Review Summary: Sunn O)))'s fourth live album finds the group invoking doom in a Norwegian cathedral.11 of 11 thought this review was well written
Hand claps are followed by silence. Slowly, organ tones fill the cathedral and remain there for quite some time. This is Sunn O))) at their most pious, standing before the great altar of drone. Dømkirke
, recorded during the Borealis festival in Bergen, Norway, marks a subtle departure in the group's sound, if only for that place in time. The setting gives even more celestial weight to the organ playing on "Why Dost Thou Hide Thyself In Clouds?" and provides an almost ancient timbre to Attila Csihar's operatic moans and chants. Distorted sub-bass frequencies are nowhere to be found in this first piece, setting it apart from Sunn's typically heavy-handed delivery.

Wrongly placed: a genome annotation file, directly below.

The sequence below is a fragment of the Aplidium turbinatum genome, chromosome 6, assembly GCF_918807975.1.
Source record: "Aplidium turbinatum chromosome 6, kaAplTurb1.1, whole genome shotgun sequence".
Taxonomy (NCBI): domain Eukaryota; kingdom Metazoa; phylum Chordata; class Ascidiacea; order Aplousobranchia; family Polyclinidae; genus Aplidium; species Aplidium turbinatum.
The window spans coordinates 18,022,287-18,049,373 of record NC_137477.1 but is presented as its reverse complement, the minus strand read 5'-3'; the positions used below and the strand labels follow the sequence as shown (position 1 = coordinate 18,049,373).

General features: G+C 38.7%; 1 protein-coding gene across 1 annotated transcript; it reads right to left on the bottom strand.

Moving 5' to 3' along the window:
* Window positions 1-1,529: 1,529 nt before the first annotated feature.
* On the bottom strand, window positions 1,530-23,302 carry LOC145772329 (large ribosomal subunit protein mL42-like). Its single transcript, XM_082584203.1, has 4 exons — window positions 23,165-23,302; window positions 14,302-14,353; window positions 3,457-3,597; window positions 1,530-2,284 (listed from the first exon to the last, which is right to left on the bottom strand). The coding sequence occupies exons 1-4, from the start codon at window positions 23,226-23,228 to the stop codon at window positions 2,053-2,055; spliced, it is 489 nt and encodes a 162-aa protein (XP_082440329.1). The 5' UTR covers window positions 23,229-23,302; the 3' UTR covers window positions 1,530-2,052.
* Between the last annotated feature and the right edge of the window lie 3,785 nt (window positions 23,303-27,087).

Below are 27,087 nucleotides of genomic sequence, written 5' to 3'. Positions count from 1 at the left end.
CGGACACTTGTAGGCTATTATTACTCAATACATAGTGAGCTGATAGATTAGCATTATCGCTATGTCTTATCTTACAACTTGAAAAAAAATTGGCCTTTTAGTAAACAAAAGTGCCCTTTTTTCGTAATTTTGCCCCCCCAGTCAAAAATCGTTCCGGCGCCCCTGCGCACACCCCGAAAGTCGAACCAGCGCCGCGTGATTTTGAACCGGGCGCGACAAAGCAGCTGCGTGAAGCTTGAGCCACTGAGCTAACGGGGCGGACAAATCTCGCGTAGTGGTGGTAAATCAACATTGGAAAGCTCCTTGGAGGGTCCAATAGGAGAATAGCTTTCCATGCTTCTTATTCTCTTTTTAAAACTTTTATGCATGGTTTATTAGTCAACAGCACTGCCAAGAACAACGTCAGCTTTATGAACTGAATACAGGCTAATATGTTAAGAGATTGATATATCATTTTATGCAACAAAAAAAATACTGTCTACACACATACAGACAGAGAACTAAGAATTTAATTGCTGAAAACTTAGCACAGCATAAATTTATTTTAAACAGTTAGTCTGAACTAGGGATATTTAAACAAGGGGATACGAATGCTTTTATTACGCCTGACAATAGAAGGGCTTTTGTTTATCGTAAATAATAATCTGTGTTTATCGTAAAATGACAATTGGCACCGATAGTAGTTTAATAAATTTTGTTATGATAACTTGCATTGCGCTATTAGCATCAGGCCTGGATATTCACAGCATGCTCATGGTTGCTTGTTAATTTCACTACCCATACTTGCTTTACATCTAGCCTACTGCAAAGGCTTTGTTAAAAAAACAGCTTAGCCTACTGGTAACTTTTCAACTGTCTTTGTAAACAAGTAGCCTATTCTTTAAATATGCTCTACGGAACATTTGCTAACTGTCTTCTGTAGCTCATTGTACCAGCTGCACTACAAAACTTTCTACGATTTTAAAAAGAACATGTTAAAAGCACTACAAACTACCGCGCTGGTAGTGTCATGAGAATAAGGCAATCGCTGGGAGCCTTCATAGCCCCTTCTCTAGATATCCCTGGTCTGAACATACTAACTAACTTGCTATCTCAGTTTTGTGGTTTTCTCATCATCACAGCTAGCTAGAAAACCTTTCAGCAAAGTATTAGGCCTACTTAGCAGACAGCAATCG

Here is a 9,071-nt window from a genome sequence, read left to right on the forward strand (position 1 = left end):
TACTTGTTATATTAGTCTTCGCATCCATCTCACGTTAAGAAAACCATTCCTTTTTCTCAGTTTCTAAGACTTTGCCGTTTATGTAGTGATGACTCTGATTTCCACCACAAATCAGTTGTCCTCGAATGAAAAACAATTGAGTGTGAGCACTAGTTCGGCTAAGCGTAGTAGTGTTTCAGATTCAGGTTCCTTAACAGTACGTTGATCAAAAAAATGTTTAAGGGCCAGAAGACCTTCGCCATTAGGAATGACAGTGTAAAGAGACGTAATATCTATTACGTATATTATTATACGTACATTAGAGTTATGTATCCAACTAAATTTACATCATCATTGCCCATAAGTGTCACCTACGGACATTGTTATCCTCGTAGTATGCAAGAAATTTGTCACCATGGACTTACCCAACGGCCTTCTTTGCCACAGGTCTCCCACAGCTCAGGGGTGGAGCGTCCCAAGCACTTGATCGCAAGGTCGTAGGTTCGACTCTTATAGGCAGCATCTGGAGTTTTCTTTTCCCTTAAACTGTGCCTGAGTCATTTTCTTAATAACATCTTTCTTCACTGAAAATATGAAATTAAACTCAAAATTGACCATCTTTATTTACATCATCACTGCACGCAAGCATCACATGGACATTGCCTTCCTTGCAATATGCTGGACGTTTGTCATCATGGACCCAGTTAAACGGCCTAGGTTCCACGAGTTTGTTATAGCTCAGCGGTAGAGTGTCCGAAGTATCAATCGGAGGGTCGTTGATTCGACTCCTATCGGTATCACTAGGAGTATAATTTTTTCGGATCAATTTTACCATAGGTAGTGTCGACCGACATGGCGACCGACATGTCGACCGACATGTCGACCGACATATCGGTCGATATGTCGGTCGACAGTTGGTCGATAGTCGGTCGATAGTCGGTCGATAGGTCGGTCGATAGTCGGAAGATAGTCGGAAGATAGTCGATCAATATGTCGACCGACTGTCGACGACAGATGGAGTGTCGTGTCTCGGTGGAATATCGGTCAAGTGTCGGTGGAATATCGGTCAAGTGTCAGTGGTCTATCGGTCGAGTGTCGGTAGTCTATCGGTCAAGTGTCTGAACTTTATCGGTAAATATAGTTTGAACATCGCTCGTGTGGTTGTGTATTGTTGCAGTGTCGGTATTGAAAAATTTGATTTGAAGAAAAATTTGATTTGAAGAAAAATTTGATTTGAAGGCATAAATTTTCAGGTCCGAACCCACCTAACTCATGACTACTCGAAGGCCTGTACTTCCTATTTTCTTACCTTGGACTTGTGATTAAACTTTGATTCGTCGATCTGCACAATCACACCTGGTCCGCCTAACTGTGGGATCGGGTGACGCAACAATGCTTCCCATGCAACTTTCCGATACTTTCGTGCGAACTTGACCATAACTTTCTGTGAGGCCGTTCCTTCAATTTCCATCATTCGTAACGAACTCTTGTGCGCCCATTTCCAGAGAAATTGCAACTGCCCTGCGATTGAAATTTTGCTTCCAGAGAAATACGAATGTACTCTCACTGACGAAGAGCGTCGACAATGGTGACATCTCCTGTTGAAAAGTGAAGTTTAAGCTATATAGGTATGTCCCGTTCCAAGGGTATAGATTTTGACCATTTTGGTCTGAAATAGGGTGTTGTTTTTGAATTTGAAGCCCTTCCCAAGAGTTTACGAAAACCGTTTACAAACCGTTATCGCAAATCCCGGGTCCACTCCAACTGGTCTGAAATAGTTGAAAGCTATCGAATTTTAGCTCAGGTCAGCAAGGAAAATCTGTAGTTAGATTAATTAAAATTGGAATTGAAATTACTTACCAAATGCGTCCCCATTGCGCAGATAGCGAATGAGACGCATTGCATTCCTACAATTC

The middle section of Dømkirke
pushes the listener back into darkness, but even Sunn's style of drone doom feels graceful in comparison to previous works. One can imagine those primal waves of feedback and drawn out chords floating throughout the cathedral, entrancing even the most skeptical listeners. Trumpet finds its way into the first half of "Cannon," like a twisted version of In a Silent Way
. Attila's gentle rasps sounds more akin to white noise than anything grim, and the organ again instills the feeling of melodrama.
"Masks of the Ætmospheres," which begins with disfigured bass sounds, gradual transforms into a brick wall of high gain amplifiers, foreboding cathedral pipe organ, and appropriately chilling vocal work. We are then left with only Attila and Steve Moore, ending as it had began nearly an hour earlier. The crowd's enthusiasm is understandable; the performance documented here is a landmark release for Sunn O))) and easily one of their best and most creative. Although it probably won't convert many of the group's detractors, Dømkirke
still stands up far beyond many of the drone releases today.